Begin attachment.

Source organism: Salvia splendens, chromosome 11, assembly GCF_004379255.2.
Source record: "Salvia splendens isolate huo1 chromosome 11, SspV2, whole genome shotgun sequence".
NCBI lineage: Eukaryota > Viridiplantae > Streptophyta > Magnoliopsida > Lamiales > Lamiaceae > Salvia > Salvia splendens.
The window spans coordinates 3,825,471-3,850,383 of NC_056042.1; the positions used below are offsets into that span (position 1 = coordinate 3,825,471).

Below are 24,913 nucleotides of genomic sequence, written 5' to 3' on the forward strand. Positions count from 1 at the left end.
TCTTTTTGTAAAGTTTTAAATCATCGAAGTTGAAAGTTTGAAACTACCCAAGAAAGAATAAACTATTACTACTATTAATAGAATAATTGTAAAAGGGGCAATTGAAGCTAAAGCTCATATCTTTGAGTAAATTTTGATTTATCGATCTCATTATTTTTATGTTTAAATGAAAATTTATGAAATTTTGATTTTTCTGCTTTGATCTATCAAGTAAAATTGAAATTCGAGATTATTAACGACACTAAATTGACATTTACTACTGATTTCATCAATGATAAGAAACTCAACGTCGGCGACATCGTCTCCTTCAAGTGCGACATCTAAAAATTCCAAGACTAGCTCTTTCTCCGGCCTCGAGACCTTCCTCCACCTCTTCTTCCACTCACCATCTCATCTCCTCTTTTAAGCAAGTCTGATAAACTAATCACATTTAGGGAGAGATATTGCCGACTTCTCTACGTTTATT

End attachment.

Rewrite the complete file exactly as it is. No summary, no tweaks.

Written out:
Source organism: Salvia splendens, chromosome 11, assembly GCF_004379255.2.
Source record: "Salvia splendens isolate huo1 chromosome 11, SspV2, whole genome shotgun sequence".
NCBI lineage: Eukaryota > Viridiplantae > Streptophyta > Magnoliopsida > Lamiales > Lamiaceae > Salvia > Salvia splendens.
The window spans coordinates 3,825,471-3,850,383 of NC_056042.1; the positions used below are offsets into that span (position 1 = coordinate 3,825,471).

Below are 24,913 nucleotides of genomic sequence, written 5' to 3' on the forward strand. Positions count from 1 at the left end.
TCTTTTTGTAAAGTTTTAAATCATCGAAGTTGAAAGTTTGAAACTACCCAAGAAAGAATAAACTATTACTACTATTAATAGAATAATTGTAAAAGGGGCAATTGAAGCTAAAGCTCATATCTTTGAGTAAATTTTGATTTATCGATCTCATTATTTTTATGTTTAAATGAAAATTTATGAAATTTTGATTTTTCTGCTTTGATCTATCAAGTAAAATTGAAATTCGAGATTATTAACGACACTAAATTGACATTTACTACTGATTTCATCAATGATAAGAAACTCAACGTCGGCGACATCGTCTCCTTCAAGTGCGACATCTAAAAATTCCAAGACTAGCTCTTTCTCCGGCCTCGAGACCTTCCTCCACCTCTTCTTCCACTCACCATCTCATCTCCTCTTTTAAGCAAGTCTGATAAACTAATCACATTTAGGGAGAGATATTGCCGACTTCTCTACGTTTATT